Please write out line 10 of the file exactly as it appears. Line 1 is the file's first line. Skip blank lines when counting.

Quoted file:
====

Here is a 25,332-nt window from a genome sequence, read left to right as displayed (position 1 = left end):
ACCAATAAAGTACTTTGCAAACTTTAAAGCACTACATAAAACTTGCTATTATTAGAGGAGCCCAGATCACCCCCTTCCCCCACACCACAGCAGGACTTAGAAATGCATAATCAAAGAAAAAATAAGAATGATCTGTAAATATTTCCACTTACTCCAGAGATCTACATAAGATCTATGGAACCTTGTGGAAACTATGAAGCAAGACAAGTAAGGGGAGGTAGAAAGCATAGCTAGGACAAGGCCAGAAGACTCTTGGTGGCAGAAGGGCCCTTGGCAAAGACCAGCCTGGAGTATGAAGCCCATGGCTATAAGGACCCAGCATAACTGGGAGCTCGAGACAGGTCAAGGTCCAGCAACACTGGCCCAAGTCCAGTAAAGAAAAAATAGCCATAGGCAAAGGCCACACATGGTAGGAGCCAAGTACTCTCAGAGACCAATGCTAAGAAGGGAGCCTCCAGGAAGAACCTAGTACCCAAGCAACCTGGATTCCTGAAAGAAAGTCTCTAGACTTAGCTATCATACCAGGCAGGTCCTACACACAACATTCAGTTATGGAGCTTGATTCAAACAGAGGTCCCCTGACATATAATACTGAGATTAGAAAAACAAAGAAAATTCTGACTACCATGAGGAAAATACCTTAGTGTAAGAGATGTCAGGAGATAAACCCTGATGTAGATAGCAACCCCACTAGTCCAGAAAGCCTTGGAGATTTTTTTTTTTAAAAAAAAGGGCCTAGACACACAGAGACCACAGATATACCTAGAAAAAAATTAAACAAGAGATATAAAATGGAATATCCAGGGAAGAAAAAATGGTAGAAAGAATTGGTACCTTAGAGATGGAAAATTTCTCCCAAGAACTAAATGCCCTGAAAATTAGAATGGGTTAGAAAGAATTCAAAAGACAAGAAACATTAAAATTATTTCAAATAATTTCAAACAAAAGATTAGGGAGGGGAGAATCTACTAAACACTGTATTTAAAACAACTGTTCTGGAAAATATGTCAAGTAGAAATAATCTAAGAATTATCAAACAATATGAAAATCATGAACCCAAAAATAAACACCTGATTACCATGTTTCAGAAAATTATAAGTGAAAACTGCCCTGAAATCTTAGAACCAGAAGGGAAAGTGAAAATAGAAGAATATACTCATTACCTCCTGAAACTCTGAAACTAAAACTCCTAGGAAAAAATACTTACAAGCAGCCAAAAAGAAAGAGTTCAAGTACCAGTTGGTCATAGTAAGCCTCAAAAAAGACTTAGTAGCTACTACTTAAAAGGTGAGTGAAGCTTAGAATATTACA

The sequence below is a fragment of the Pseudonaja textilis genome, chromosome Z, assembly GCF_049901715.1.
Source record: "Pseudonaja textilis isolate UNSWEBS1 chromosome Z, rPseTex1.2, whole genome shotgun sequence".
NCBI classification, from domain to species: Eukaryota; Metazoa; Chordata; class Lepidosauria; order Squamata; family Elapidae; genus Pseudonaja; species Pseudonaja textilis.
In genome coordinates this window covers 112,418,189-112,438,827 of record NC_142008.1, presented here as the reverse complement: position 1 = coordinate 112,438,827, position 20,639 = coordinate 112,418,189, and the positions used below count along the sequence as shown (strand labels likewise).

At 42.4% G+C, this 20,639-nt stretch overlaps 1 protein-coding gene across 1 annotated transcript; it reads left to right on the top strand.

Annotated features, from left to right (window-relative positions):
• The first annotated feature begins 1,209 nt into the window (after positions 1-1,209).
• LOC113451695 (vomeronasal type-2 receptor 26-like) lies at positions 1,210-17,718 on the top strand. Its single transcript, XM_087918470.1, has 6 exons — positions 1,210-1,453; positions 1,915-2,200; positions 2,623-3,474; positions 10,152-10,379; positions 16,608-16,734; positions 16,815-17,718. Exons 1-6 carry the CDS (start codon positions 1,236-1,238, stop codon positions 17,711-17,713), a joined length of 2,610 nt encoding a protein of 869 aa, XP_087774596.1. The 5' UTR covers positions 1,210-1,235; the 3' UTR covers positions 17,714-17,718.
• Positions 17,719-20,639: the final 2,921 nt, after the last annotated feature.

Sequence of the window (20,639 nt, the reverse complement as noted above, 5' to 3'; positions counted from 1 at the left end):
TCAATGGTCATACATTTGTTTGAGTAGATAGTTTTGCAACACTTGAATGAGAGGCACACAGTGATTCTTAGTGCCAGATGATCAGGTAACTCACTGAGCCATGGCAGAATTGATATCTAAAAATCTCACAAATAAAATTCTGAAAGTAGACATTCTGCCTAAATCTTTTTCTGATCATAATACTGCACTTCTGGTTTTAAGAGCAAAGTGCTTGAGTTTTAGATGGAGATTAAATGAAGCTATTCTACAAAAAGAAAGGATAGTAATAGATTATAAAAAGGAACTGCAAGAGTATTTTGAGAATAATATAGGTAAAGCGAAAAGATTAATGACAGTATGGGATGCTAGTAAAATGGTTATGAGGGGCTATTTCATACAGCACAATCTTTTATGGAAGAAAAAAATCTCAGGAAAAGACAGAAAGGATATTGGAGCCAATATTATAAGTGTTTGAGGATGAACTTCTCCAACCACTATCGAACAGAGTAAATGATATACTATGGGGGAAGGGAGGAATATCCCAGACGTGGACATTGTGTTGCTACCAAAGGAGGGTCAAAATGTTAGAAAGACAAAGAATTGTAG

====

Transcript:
• LOC113451695 (vomeronasal type-2 receptor 26-like) lies at positions 1,210-17,718 on the top strand. Its single transcript, XM_087918470.1, has 6 exons — positions 1,210-1,453; positions 1,915-2,200; positions 2,623-3,474; positions 10,152-10,379; positions 16,608-16,734; positions 16,815-17,718. Exons 1-6 carry the CDS (start codon positions 1,236-1,238, stop codon positions 17,711-17,713), a joined length of 2,610 nt encoding a protein of 869 aa, XP_087774596.1. The 5' UTR covers positions 1,210-1,235; the 3' UTR covers positions 17,714-17,718.